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Barbara Wirostko, Steven Christiansen, Debra Schaumberg, Karen Curtin; High Risk Pseudoexfoliative Families Identified in the Utah Population Database. Invest. Ophthalmol. Vis. Sci. 2014;55(13):4283.
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Pseudoexfoliation (XFS) is a systemic disease and a frequent cause of glaucoma. The Lysyl oxidase-like 1 (LOXL1) gene is associated with XFS, but XFS-associated common variants in LOXL1 are present in >80% of individuals without XFS, suggesting involvement of additional genes and/or risk factors. The purpose of this study was to use the University of Utah Healthcare (UUHC) patient population and the Utah Population Database (UPDB) to identify families with of XFS to further investigate the genetic underpinnings and epidemiology of XFS.
To identify patients diagnosed with XFS, we analyzed UUHC records comprised of ~236,000 individuals and 1.1 million patient visits from 1996-2013 that link to Utah Population Data Base (UPDB) genealogies. We verified ICD-9 coded XFS cases by medical record review. We estimated the prevalence of XFS in the UUHC population, and identified families with excess risk of XFS using a familial standardized incidence ratio (FSIR) approach.
We identified 1901 patients with ICD-9-coded XFS (365.52 and 366.11). Of 540 charts reviewed to date 90.7% were confirmed. The prevalence of XFS in the UUHC system was 0.8% based on age at diagnosis. Prevalence increased with age from 0.6% for 55-64 y, 2.2% for 65-74 y, and 3.0% for 75 y and older (Ptrend=0.0001). We identified 200 families with a significant excess of XFS (FSIRs P<0.0001 to P=0.008). The population attributable risk (PAR) for genetic effects was 10.0% (95%CI 1.0%-17.0%). Within these families, atrial fibrillation, HTN, and other cardiovascular diseases appear to co-segregate vs. UUHC patients in families with no XFS (OR=1.24, 95%CI 1.01-1.54; P=0.04).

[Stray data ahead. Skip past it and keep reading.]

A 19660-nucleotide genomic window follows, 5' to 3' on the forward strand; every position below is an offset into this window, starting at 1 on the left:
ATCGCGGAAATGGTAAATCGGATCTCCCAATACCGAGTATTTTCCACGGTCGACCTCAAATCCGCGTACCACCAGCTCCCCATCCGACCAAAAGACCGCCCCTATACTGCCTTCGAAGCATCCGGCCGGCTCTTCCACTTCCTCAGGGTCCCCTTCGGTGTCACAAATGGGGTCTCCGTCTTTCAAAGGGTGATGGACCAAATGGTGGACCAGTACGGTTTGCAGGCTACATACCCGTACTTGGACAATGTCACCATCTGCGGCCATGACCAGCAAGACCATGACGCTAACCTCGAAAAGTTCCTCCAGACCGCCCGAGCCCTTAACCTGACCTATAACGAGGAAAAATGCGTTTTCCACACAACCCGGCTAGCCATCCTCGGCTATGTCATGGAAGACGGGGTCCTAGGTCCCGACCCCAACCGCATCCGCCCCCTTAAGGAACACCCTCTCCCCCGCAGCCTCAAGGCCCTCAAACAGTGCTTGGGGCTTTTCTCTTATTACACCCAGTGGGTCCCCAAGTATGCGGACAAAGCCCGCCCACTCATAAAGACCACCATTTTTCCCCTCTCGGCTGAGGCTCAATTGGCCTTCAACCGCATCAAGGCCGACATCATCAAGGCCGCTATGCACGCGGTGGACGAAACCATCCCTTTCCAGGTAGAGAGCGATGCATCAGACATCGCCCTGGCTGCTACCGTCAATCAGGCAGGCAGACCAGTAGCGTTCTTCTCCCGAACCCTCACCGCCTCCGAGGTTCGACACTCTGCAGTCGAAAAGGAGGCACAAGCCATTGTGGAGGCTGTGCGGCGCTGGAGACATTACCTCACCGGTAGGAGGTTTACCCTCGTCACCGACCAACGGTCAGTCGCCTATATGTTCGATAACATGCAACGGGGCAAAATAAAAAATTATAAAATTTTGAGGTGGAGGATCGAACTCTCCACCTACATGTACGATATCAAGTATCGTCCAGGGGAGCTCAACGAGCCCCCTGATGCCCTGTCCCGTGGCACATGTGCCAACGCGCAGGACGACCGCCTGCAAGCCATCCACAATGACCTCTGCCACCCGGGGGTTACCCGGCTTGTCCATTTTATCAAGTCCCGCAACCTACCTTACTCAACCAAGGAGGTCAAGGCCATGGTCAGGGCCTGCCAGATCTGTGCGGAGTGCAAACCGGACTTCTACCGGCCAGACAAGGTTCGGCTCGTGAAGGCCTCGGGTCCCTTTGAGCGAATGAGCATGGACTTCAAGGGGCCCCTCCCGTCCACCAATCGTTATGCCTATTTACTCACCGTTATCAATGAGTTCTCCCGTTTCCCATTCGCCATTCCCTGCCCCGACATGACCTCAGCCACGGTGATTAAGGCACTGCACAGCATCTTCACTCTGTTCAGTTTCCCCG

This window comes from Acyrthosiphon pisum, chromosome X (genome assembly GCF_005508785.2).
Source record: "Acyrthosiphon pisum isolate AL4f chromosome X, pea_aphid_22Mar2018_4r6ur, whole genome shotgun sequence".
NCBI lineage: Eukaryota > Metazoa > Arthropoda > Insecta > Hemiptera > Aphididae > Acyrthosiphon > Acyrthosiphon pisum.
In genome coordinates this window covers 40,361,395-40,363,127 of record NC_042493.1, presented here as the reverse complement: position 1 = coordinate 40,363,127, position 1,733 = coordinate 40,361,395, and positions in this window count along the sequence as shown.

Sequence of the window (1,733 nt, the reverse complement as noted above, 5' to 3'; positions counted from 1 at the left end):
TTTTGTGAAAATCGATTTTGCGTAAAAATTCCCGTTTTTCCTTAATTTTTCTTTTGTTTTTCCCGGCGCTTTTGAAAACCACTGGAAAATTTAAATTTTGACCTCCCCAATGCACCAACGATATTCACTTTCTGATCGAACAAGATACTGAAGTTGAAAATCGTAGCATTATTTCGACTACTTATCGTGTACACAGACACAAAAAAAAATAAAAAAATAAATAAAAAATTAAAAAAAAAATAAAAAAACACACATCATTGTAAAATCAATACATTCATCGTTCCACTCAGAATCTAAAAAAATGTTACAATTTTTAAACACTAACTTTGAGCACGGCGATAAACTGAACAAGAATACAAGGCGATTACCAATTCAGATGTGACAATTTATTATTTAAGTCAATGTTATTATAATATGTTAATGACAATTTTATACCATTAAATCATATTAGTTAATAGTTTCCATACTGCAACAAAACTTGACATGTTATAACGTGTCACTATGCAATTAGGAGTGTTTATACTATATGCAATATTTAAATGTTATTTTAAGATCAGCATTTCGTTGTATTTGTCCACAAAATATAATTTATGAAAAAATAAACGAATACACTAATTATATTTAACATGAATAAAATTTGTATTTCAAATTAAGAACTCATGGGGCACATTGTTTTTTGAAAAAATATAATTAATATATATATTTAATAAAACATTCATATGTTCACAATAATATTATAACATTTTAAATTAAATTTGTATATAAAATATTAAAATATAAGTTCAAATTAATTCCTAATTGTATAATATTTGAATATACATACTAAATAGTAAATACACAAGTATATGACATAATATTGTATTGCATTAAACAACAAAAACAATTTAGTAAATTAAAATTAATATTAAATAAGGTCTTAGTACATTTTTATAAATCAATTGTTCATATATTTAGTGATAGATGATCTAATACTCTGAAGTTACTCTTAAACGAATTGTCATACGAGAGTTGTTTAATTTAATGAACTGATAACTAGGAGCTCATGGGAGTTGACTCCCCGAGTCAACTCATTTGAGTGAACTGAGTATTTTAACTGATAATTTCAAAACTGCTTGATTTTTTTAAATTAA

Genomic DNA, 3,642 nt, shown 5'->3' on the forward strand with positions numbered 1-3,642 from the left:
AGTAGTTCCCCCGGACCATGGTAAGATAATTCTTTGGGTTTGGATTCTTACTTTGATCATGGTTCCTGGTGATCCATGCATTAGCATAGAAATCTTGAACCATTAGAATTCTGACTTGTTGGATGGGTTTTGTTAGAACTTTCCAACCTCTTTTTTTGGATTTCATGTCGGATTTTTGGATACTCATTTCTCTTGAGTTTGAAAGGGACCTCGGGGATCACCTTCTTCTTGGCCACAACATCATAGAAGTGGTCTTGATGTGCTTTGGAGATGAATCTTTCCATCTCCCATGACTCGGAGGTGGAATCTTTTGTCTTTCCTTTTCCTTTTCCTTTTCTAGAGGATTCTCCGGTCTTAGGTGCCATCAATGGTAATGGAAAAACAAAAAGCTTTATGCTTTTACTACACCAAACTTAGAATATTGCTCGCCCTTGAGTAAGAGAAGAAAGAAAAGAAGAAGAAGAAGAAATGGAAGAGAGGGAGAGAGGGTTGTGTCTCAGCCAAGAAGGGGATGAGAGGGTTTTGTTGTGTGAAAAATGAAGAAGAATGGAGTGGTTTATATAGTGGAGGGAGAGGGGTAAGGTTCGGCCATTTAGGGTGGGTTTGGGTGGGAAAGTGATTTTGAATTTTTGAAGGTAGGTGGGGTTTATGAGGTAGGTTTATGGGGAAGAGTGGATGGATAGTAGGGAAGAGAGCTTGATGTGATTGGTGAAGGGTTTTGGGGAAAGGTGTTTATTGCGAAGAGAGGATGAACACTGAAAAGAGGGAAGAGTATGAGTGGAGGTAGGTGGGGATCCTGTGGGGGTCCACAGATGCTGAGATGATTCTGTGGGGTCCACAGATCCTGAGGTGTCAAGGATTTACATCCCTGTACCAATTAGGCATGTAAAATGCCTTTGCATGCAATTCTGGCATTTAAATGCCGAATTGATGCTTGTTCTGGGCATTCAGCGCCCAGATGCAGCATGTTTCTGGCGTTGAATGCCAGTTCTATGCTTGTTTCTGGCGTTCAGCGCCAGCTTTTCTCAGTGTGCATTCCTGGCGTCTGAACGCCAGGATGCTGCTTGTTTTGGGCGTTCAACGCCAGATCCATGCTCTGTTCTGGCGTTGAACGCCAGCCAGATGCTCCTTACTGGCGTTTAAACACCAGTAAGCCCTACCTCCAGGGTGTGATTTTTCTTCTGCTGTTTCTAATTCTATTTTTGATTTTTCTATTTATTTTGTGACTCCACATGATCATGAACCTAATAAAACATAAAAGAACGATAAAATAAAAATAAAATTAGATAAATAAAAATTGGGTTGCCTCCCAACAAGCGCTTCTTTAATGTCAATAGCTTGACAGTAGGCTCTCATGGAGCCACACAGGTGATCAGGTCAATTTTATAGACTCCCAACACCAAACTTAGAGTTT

The prevalence of XFS in the UUHC system was consistent with other studies in Caucasian populations. Using the UPDB, we identified the largest known set of high-risk XFS pedigrees. This set of 200 families supports a genetic inheritance of XFS (overall FSIR P=0.02), and association with several comorbidities. This large number of high-risk XFS families provides a resource for further investigation of the genetics and epidemiology of XFS.
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